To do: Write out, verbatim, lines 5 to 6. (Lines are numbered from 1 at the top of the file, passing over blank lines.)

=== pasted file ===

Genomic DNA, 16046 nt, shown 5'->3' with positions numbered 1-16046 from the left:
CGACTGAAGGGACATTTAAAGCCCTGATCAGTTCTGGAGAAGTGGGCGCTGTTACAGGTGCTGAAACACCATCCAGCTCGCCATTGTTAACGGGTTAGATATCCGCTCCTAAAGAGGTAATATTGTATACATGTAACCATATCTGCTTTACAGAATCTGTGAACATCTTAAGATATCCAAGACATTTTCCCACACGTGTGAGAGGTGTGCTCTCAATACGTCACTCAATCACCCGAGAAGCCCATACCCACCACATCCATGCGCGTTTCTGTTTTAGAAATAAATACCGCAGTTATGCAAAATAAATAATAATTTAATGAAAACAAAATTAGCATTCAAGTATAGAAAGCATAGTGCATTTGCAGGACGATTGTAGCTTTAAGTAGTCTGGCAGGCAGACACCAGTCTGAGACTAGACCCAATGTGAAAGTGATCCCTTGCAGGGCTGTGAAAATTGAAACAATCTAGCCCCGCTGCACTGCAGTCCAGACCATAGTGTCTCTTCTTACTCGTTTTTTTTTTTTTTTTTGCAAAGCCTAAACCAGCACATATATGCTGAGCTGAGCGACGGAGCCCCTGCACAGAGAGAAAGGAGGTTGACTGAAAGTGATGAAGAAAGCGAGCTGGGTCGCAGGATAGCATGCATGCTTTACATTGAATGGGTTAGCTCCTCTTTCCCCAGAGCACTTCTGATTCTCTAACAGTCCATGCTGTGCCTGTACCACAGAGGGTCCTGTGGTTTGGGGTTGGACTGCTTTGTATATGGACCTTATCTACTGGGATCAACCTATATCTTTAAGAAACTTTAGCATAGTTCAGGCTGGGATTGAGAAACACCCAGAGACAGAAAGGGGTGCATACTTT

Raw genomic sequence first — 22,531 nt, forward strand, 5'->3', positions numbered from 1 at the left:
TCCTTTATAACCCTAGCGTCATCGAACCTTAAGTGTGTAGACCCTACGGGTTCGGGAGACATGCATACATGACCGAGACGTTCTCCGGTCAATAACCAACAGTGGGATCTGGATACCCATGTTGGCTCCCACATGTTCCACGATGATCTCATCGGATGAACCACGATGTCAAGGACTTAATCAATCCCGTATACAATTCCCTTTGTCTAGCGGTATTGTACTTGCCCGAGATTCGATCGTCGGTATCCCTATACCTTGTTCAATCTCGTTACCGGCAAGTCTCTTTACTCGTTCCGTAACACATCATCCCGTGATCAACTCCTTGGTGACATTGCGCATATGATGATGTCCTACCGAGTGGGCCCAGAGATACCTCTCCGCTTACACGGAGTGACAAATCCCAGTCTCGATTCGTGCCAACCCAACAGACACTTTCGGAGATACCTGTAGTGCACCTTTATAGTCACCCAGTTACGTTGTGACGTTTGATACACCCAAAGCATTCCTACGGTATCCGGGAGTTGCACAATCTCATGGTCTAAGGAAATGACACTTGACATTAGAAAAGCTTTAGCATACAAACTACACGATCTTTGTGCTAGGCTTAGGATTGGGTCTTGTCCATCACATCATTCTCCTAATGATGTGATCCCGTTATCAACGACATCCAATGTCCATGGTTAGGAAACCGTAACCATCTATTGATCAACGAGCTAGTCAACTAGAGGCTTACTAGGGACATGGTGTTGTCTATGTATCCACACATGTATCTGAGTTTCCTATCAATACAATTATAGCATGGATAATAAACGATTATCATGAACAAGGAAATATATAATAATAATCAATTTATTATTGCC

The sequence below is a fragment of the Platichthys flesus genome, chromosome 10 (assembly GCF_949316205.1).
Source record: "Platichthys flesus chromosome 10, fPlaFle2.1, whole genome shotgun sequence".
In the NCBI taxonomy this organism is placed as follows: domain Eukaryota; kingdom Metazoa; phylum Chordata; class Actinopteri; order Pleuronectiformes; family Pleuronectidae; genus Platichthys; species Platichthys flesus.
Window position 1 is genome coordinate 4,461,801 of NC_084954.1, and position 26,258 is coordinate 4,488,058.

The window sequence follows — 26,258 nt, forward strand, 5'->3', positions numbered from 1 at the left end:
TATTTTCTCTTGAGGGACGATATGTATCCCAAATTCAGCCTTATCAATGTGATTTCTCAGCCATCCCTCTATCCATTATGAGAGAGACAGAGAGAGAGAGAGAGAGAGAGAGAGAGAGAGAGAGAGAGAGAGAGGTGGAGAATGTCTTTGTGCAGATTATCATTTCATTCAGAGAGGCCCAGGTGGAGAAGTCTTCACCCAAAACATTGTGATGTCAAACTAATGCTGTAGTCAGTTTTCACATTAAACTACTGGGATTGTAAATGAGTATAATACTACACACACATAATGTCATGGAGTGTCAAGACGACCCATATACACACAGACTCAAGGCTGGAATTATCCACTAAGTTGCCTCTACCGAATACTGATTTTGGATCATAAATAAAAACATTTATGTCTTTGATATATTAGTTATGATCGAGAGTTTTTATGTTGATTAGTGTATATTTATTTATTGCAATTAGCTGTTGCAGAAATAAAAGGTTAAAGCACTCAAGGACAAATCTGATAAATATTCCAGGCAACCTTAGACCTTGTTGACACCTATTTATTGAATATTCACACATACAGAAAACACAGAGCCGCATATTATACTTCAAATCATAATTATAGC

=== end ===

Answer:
The sequence below is a fragment of the Platichthys flesus genome, chromosome 10 (assembly GCF_949316205.1).
Source record: "Platichthys flesus chromosome 10, fPlaFle2.1, whole genome shotgun sequence".